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  • September 10, 2018

    Walgreens Buys Files From 185 Fred’s Pharmacies For $165M

    Walgreens has agreed to buy the pharmacy patient prescription files and related inventory from 185 stores of Fred’s Inc., a regional pharmacy chain operating in the southeast, for $165 million plus the inventory’s value, the companies announced together on Monday.

  • September 10, 2018

    KKR Leads Calif. Health Tech Co.'s $57M Funding Round

    Health technology firm Clarify Health Solutions Inc. snapped up $57 million in a funding round led by private equity giant KKR & Co., as San Francisco-based Clarify looks to advance and grow its personalized real-time care platform.

  • September 10, 2018

    Saul Ewing Lands 2 Defamation, Media Pros In Boston

    Saul Ewing Arnstein & Lehr LLP is continuing its Boston expansion and launching its national First Amendment and media practice with the addition of a pair of partners from Mintz Levin Cohn Ferris Glovsky and Popeo PC who have defended newspapers, journalists and businesses alike in defamation cases for years, the firm said.

  • September 7, 2018

    Measuring The Recession’s Toll On The Legal Industry

    For starting attorneys, the financial crisis casts a long shadow, even though the worst is past. Here’s our breakdown of the data showing its impact and where the industry’s headed.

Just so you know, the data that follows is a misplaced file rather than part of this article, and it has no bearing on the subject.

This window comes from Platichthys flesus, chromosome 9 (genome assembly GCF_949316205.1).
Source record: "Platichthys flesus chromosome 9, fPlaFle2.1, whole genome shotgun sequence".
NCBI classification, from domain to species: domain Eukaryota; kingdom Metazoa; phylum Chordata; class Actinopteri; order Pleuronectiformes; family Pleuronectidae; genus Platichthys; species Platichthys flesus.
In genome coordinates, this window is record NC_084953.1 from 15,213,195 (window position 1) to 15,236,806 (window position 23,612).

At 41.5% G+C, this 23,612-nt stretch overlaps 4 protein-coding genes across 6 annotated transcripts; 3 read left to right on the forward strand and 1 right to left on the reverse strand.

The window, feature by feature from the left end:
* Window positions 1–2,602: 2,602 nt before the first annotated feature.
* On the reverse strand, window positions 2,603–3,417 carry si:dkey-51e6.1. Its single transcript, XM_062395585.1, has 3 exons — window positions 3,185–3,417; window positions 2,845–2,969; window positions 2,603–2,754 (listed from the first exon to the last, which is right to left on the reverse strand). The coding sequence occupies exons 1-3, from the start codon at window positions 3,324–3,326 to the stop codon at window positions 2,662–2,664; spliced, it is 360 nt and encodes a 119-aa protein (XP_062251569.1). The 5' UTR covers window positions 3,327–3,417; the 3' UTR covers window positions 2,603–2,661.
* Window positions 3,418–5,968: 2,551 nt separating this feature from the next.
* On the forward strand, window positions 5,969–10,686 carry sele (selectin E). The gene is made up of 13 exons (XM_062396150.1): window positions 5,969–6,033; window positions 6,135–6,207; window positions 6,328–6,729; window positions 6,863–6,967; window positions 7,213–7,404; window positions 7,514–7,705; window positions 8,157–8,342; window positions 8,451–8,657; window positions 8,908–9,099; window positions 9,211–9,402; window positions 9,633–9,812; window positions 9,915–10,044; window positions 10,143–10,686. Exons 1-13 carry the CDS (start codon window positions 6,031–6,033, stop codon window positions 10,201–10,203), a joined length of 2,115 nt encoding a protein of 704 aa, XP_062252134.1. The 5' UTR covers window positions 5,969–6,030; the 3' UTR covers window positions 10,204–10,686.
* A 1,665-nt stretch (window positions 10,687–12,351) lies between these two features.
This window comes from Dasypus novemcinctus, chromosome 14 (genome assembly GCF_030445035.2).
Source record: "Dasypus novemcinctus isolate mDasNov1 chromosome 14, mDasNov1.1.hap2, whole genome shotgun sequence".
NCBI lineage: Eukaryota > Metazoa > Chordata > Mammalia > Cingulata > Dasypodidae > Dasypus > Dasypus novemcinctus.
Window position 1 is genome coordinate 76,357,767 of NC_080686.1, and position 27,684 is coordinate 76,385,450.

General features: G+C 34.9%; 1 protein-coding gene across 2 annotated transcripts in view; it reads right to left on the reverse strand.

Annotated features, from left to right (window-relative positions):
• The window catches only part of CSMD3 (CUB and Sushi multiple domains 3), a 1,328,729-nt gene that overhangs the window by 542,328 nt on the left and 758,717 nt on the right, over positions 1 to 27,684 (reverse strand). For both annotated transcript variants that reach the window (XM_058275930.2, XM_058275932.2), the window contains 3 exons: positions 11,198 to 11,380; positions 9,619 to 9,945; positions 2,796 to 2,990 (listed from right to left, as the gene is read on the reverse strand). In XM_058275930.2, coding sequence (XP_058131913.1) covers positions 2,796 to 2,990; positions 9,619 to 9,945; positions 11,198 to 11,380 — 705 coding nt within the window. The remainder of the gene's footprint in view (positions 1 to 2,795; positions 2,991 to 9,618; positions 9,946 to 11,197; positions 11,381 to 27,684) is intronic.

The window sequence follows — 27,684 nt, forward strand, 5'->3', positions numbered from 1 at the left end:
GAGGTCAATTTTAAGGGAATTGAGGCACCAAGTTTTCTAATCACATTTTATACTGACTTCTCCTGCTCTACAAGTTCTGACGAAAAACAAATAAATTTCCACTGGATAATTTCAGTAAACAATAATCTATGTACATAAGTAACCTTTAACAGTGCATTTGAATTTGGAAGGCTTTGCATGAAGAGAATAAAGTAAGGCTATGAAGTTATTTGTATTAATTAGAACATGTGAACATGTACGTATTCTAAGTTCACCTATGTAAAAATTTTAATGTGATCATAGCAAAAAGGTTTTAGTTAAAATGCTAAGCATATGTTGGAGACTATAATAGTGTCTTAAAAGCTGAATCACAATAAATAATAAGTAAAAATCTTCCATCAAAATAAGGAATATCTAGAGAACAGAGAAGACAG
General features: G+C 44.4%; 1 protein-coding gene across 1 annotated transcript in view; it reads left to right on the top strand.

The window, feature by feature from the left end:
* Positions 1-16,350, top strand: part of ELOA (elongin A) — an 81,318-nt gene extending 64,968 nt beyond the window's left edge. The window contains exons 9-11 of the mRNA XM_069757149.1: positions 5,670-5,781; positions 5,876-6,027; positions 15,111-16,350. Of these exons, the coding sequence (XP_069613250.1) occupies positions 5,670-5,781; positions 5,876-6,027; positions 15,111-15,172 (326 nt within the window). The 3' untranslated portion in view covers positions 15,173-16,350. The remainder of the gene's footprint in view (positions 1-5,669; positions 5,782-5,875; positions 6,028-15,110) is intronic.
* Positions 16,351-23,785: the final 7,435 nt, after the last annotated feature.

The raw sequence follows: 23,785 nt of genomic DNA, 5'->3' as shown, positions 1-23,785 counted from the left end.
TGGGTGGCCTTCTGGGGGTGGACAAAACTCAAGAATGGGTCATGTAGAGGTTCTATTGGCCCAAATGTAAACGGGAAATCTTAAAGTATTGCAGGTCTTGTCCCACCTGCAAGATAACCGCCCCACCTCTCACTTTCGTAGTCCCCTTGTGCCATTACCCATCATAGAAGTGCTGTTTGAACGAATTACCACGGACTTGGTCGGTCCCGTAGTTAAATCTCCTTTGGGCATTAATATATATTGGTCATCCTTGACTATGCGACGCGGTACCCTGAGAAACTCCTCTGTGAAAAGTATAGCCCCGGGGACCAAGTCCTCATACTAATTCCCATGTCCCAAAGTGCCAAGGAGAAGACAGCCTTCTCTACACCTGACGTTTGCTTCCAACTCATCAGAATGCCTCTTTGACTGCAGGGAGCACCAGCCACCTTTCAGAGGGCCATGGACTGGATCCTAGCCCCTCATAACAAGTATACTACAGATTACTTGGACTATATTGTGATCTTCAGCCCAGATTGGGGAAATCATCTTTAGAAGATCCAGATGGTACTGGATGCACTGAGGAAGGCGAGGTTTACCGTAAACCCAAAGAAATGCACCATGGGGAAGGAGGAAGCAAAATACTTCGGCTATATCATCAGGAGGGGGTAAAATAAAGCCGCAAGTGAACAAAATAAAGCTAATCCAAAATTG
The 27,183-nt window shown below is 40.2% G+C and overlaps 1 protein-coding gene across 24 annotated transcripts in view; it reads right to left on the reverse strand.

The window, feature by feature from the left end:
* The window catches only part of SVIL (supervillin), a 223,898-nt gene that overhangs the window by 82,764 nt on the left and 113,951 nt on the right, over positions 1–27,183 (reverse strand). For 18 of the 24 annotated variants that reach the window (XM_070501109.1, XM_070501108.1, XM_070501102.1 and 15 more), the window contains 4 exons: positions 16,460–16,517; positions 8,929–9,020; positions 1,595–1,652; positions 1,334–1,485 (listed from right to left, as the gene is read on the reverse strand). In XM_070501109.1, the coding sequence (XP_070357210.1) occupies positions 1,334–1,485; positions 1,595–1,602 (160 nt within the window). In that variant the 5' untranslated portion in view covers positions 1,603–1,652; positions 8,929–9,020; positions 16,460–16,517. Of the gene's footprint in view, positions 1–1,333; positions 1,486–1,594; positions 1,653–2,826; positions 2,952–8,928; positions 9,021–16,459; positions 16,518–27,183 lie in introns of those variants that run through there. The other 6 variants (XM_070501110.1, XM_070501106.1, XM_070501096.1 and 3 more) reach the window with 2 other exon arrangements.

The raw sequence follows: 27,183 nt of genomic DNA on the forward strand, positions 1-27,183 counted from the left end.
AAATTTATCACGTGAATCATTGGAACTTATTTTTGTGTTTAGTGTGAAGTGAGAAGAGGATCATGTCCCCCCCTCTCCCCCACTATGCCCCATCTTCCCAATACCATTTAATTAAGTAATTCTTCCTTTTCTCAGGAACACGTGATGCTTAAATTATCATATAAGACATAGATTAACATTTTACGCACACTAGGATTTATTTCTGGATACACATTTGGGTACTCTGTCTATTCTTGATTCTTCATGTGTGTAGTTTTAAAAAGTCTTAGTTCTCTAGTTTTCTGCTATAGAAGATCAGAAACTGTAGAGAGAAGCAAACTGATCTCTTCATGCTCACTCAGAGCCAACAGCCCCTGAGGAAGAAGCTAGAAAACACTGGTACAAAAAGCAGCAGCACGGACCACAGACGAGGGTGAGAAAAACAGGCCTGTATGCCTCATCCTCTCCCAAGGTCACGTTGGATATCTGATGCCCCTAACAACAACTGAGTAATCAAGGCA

• September 7, 2018

    Too Small To Fail?

    It’s been almost 10 years since Lehman Brothers collapsed — kicking off a global recession and putting two Skadden partners on a path to building a firm that would weather the storm. Here's how upstarts and their larger rivals are positioning themselves for the next downturn.

  • September 7, 2018

    Chicago Health Workers Win $10M In Abuse Case

    A Chicago jury on Thursday awarded more than $10 million to seven health professionals at Advocate Illinois Masonic Medical Center, one of whom was violently assaulted in a locker room and the rest of whom were secretly videotaped in the same locker room.

  • September 7, 2018

    Gov't Can Refile FCA Suit After Tired Relators Quit: 5th Circ.

    A Texas federal judge was right to let a group of whistleblowers walk away from a False Claims Act suit against United Biologics LLC while still leaving the government — which had refused to intervene — room to refile, the Fifth Circuit said Friday.

  • September 7, 2018

    VA Docs Didn't Prove Sex Discrimination, Fed. Circ. Finds

    A pair of female U.S. Department of Veterans Affairs doctors failed to definitively prove that their lower pay compared to male colleagues was based on their sex, the Federal Circuit ruled Friday, as the judge who authored the opinion argued his hands were effectively tied by harsh prior precedent.

  • September 7, 2018

    Expert Wrongly Nixed In Doc's Kickback Case, 3rd Circ. Told

    A New Jersey doctor convicted of accepting $200,000 in kickbacks for blood lab referrals urged the Third Circuit on Friday to give him a new trial, arguing that a federal judge abused his discretion by scrapping expert testimony showing that the tests he ordered were medically necessary.

  • September 7, 2018

    Ohio Court Orders New Trial For Docs In Brain Damage Suit

    An Ohio appeals court, in an en banc decision, has sent a suit alleging anesthesiologists caused a patient’s brain damage by giving her a drug she was allergic to back to trial, ruling that the cumulative error doctrine applies to civil cases.

  • September 7, 2018

    Health Hires: Pepper Hamilton, Perkins Coie, Davis Wright

    Pepper Hamilton LLP, Perkins Coie LLP, Davis Wright Tremaine LLP, Simmons & Simmons, McKool Smith PC and Lane Powell PC are the latest firms to boost their health and life sciences offerings, with former prosecutors, antitrust experts, cannabis specialists and more.